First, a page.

VJN Activities

The VJN has created an advisory group composed of volunteers from various backgrounds and sectors to assist with phase one:

  • Victims of Crime
  • Policing
  • Law & Criminal Justice
  • Communications and Media
  • Information and Referral Services
  • Victim Services & Support
  • Victimology, Academic Study
  • Legal Education

Outreach: Over the past year the VJN has engaged over 100 organizations/individuals/networks with the aim of creating national and international linkages.

Research and Academic collaborations: The VJN is partnering with the University of Montreal (Victimology), Algonquin College (Ottawa, Victimology) and York University (Osgoode Hall Law) on several research projects and joint initiatives.

Information and Education: In partnership with CLEO, the VJN has organized two online webinars: 1) Victim Impact Statements; 2) Canadian Victims Bill of Rights. Both webinars have been viewed online/materials downloaded over 1000 times.

Next Steps: Expanding the Network
  • Developing Provincial and Territorial representation on the Board as well as on the executive and administrative committees
  • Building the VJN website and using online tools to promote growth of the network.
  • Promoting cross-collaboration across sectors by leveraging new partnerships in different areas of service and support for victims (e.g. health, social services).
  • Highlighting best practices, and innovative new models and approaches to service for crime victims.
  • Using Social Media to market the VJN and to promote communication and info-sharing amongst those who serve and support victims of crime.
  • Pursuing new partnerships in innovation to provide victims with greater access to the justice system and legal resources with minimal personal financial expense.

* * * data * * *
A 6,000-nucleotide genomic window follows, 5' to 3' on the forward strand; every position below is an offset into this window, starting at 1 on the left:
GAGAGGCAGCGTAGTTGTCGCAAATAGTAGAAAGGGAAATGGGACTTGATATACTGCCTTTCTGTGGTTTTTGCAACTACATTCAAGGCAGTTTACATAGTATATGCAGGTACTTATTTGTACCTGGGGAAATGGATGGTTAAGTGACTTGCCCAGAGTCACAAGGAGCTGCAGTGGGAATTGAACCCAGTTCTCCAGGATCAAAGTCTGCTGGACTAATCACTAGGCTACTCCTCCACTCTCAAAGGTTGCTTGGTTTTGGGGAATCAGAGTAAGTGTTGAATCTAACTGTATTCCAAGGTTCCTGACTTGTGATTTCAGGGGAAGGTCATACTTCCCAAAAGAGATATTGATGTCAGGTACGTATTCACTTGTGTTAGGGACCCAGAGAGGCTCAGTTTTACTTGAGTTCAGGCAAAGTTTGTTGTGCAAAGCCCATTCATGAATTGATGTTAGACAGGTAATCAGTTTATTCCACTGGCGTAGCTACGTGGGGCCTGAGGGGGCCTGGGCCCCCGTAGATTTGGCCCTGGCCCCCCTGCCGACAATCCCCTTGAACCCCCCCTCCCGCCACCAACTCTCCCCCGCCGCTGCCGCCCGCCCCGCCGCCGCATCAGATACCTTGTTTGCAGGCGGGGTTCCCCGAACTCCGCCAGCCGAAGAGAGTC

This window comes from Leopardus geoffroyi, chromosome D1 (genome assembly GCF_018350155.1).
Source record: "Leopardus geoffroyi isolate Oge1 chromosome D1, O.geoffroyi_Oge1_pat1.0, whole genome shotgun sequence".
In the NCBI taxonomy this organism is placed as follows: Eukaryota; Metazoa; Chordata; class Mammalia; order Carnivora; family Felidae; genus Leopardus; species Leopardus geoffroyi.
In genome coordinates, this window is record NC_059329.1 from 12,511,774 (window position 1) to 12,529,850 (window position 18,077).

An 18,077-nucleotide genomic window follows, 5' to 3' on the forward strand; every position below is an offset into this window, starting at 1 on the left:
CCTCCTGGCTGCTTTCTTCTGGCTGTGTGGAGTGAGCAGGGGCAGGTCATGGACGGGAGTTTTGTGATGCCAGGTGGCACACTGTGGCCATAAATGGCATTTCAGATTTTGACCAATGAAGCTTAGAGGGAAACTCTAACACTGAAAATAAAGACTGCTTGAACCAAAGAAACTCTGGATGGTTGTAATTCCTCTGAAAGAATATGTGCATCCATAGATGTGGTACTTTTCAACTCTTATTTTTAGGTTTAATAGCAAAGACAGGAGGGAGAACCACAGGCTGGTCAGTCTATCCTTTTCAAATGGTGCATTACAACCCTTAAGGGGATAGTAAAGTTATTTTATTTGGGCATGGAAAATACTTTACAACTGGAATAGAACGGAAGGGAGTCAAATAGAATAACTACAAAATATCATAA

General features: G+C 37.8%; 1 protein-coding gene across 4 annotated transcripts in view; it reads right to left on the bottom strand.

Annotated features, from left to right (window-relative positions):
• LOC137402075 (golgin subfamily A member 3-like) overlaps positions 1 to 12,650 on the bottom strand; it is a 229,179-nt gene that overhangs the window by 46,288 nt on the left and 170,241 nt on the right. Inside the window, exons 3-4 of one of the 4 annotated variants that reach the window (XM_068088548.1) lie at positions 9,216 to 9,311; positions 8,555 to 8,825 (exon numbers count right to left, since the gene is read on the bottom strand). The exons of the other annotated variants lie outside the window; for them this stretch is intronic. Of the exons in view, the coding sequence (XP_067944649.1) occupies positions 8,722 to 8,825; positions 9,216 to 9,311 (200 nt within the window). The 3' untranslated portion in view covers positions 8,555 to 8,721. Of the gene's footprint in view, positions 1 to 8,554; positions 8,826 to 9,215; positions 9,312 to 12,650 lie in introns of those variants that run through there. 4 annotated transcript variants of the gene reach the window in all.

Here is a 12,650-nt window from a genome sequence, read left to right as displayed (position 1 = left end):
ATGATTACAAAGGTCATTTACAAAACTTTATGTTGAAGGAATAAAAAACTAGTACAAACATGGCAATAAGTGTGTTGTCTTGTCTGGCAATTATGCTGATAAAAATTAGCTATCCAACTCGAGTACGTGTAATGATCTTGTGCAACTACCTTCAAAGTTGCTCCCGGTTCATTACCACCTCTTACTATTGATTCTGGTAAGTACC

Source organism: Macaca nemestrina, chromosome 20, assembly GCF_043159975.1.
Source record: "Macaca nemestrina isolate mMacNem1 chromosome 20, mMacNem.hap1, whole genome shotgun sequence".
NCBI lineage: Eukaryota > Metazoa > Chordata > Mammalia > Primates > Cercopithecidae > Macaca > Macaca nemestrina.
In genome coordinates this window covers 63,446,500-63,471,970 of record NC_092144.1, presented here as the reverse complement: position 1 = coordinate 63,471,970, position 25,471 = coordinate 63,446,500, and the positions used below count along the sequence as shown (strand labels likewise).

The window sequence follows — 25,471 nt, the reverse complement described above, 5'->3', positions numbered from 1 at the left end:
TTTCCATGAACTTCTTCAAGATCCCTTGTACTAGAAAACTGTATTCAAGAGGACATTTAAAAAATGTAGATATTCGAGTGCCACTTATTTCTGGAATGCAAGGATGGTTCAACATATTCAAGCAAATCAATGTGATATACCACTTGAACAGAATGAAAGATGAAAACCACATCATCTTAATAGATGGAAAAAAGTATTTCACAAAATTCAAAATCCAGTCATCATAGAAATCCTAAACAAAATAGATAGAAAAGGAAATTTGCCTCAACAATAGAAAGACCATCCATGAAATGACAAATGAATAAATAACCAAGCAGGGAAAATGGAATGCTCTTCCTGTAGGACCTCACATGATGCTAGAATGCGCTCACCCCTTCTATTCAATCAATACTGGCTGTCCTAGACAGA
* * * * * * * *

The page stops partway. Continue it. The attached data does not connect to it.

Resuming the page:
How will the VJN help victims of crime?

Phase one will be focused on designing an online experience that is accessible to crime victims in their greatest time of need.

This site will include direct access to information about services and supports available to crime victims in their community.

The site will include plain language information about the criminal justice system and how to navigate the system.

We are also building a national network of victims and victim service agencies,professionals and others to better meet the pressing needs of crime victims in areas such as:

  • Victim services
  • Legal Assistance and Education
  • Health Care and Mental Health supports
  • Financial Assistance
  • Specialized clinical and psychological supports
  • Services for vulnerable victims and ethnic communities
  • Housing, Family Services and other Essential Needs

By creating an online service “hub” we hope to provide victims with access to a trusted resource that can assist them on the road to recovery and healing.

Key Challenges for Victims

There are a number of key challenges facing crime victims across Canada that the VJN aims to address through a national network:

  • Information-sharing barriers;
  • Access to financial resources and supports;
  • Access to non-traditional programs, services and supports;
  • Better coordination of services and supports to provide a continuum of services;
  • Better trained and knowledgeable service providers.

Why is there a need for the Victim Justice Network now?

  • Increase public awareness of victim issues by providing better access to information and resources for crime victims online and through mobile applications;
  • Promote greater collaboration across sectors to better serve and support victims;
  • Develop a website that can meet the demand for online educational training resources to support those who interact with victims every day;
  • Promote and support research and innovation through a network of service professionals who can work together to develop better models and approaches to serving crime victims.
  • Finally, provide a forum to address emerging areas of victimization that require specialized expertise and supports: for example human trafficking, online sexual exploitation, and crimes involving children and youth.